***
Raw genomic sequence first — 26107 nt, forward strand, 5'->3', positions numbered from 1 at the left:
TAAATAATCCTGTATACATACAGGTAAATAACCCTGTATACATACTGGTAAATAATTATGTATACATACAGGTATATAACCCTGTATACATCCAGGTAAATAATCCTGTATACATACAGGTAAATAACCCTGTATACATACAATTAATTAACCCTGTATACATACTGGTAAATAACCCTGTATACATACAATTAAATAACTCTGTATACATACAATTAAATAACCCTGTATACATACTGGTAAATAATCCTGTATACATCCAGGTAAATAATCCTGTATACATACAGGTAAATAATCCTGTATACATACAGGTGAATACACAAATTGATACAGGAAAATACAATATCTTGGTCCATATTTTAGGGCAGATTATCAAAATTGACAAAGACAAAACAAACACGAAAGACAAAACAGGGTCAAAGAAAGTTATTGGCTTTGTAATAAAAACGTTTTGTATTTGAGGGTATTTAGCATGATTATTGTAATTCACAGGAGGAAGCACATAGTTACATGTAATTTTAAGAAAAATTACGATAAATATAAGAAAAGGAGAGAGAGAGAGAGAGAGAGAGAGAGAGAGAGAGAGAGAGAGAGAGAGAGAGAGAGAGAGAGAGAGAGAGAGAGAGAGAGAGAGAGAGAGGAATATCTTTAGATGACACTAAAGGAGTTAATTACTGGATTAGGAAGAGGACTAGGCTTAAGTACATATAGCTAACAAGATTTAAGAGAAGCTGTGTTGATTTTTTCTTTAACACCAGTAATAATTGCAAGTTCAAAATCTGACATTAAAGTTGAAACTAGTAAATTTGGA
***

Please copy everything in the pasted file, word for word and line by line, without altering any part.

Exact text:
Raw genomic sequence first — 26107 nt, forward strand, 5'->3', positions numbered from 1 at the left:
TAAATAATCCTGTATACATACAGGTAAATAACCCTGTATACATACTGGTAAATAATTATGTATACATACAGGTATATAACCCTGTATACATCCAGGTAAATAATCCTGTATACATACAGGTAAATAACCCTGTATACATACAATTAATTAACCCTGTATACATACTGGTAAATAACCCTGTATACATACAATTAAATAACTCTGTATACATACAATTAAATAACCCTGTATACATACTGGTAAATAATCCTGTATACATCCAGGTAAATAATCCTGTATACATACAGGTAAATAATCCTGTATACATACAGGTGAATACACAAATTGATACAGGAAAATACAATATCTTGGTCCATATTTTAGGGCAGATTATCAAAATTGACAAAGACAAAACAAACACGAAAGACAAAACAGGGTCAAAGAAAGTTATTGGCTTTGTAATAAAAACGTTTTGTATTTGAGGGTATTTAGCATGATTATTGTAATTCACAGGAGGAAGCACATAGTTACATGTAATTTTAAGAAAAATTACGATAAATATAAGAAAAGGAGAGAGAGAGAGAGAGAGAGAGAGAGAGAGAGAGAGAGAGAGAGAGAGAGAGAGAGAGAGAGAGAGAGAGAGAGAGAGAGAGAGAGAGAGGAATATCTTTAGATGACACTAAAGGAGTTAATTACTGGATTAGGAAGAGGACTAGGCTTAAGTACATATAGCTAACAAGATTTAAGAGAAGCTGTGTTGATTTTTTCTTTAACACCAGTAATAATTGCAAGTTCAAAATCTGACATTAAAGTTGAAACTAGTAAATTTGGA